The text came in to Hook, Line & Sinker fishing center in Santa Barbara: Nick Tharp hooked into a big bruiser bonito up off the Gaviota Coast over the final weekend of the year.
Capt. Tiffany Vague, manager of the fishing shop, was only mildly surprised. She knows what a unique fishing year this has been.
Tharp, of Santa Barbara, knows how to read water and read critters. But still, bonito runs have been brief summer and early autumn flings over the past several years, so this late-season bite — which has now lasted a few weeks — is not what Capt. Vague would expect from the recent oceanic cycle of cooler than usual water.
Perhaps things are changing, as our cycles come and go according to dynamics of which we have only a tiny understanding.
Surface water temperatures are higher than normal, going into the winter months, and so these schools of bonito have found no reason to leave the food-rich waters of the western Santa Barbara Channel to make a beeline (which bonito can do at a very fast clip) toward more southerly warm waters.
Tharp’s fish were interested in the live squid he began fishing with, but only mildly so. When he tied on an old-school Krocodile spoon and began casting and retrieving, those bonito slammed it with a vengeance. Five “boneheads” were hooked by Tharp and his fishing buddy, Scott Summersgill, and two were boated. These were very good size bonito, weighing 12 and 14 pounds.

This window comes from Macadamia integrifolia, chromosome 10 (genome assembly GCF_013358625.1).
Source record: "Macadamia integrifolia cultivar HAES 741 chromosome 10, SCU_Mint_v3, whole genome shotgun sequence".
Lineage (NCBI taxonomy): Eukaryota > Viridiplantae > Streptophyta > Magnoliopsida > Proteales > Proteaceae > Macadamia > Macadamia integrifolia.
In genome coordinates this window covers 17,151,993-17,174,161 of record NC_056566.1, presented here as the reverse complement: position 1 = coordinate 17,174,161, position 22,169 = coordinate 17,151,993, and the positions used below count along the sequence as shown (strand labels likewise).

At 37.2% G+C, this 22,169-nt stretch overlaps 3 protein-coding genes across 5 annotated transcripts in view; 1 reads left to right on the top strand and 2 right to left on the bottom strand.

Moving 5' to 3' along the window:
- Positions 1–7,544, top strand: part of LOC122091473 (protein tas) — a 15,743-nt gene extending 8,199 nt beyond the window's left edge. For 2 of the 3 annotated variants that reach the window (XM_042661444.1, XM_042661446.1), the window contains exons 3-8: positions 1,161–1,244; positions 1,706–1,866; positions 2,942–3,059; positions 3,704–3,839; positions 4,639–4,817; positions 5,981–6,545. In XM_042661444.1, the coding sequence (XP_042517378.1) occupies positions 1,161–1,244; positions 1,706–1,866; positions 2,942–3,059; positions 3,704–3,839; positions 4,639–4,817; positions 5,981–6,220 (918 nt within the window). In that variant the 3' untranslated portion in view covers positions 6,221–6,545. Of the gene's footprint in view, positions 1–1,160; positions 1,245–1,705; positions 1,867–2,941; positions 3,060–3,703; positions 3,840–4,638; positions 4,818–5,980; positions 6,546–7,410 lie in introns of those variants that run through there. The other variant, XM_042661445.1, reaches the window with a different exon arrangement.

Nick, my assignment to you is to go back out and catch the first local bonito of 2014. You can do it!
Comparing notes with Capt. Vague, we noted that bonito are not the only fish to keep biting until later in the year than usual. We had a full-on white seabass bite right into December, and the story on halibut wasn’t much different. Those two species tend to congregate around squid, and we currently have a dramatic spike in squid spawning biomass all along the coast.
On our charter boat, WaveWalker, we have been able to get calico bass (typically a warmer season gamefish) to bite aggressively over the past couple of weekends.
The ocean seems packed with food, and fish are sticking around to scarf it up and hopefully store enough energy to help them make lots of babies to fish for in future years.
— Capt. David Bacon operates WaveWalker Charters and is president of SOFTIN Inc., a nonprofit organization providing seafaring opportunities for those in need. Visit softininc.blogspot.com to learn more about the organization and how you can help. Click here to read previous columns. The opinions expressed are his own.